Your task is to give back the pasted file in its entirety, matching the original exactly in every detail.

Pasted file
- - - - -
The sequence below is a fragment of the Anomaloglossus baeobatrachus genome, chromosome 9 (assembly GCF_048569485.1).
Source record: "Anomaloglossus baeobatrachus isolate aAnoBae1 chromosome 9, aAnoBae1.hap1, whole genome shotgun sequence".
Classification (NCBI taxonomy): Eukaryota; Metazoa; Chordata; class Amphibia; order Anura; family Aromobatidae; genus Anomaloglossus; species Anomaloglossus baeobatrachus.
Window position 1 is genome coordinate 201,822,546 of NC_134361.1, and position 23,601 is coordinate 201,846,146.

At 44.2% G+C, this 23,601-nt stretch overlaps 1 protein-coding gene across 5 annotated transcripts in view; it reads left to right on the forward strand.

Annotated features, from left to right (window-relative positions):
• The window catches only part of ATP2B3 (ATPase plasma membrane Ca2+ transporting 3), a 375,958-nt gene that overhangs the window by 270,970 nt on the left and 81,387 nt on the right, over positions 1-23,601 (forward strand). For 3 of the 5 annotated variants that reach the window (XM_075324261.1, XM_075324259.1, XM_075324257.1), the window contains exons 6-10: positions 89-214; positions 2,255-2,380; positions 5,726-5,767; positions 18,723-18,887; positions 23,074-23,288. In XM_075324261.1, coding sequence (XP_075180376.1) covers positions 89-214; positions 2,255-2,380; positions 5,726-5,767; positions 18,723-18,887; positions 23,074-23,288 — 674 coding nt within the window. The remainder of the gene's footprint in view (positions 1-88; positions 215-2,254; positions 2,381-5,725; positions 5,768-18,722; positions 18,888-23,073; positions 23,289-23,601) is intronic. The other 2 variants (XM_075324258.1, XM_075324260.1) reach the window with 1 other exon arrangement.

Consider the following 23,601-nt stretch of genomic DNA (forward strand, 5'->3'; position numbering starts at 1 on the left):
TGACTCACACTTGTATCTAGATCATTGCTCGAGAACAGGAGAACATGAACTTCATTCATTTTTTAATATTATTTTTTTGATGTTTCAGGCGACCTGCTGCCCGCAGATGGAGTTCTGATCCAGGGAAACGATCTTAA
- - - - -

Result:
The sequence below is a fragment of the Anomaloglossus baeobatrachus genome, chromosome 9 (assembly GCF_048569485.1).
Source record: "Anomaloglossus baeobatrachus isolate aAnoBae1 chromosome 9, aAnoBae1.hap1, whole genome shotgun sequence".
Classification (NCBI taxonomy): Eukaryota; Metazoa; Chordata; class Amphibia; order Anura; family Aromobatidae; genus Anomaloglossus; species Anomaloglossus baeobatrachus.
Window position 1 is genome coordinate 201,822,546 of NC_134361.1, and position 23,601 is coordinate 201,846,146.

At 44.2% G+C, this 23,601-nt stretch overlaps 1 protein-coding gene across 5 annotated transcripts in view; it reads left to right on the forward strand.

Annotated features, from left to right (window-relative positions):
• The window catches only part of ATP2B3 (ATPase plasma membrane Ca2+ transporting 3), a 375,958-nt gene that overhangs the window by 270,970 nt on the left and 81,387 nt on the right, over positions 1-23,601 (forward strand). For 3 of the 5 annotated variants that reach the window (XM_075324261.1, XM_075324259.1, XM_075324257.1), the window contains exons 6-10: positions 89-214; positions 2,255-2,380; positions 5,726-5,767; positions 18,723-18,887; positions 23,074-23,288. In XM_075324261.1, coding sequence (XP_075180376.1) covers positions 89-214; positions 2,255-2,380; positions 5,726-5,767; positions 18,723-18,887; positions 23,074-23,288 — 674 coding nt within the window. The remainder of the gene's footprint in view (positions 1-88; positions 215-2,254; positions 2,381-5,725; positions 5,768-18,722; positions 18,888-23,073; positions 23,289-23,601) is intronic. The other 2 variants (XM_075324258.1, XM_075324260.1) reach the window with 1 other exon arrangement.

Consider the following 23,601-nt stretch of genomic DNA (forward strand, 5'->3'; position numbering starts at 1 on the left):
TGACTCACACTTGTATCTAGATCATTGCTCGAGAACAGGAGAACATGAACTTCATTCATTTTTTAATATTATTTTTTTGATGTTTCAGGCGACCTGCTGCCCGCAGATGGAGTTCTGATCCAGGGAAACGATCTTAA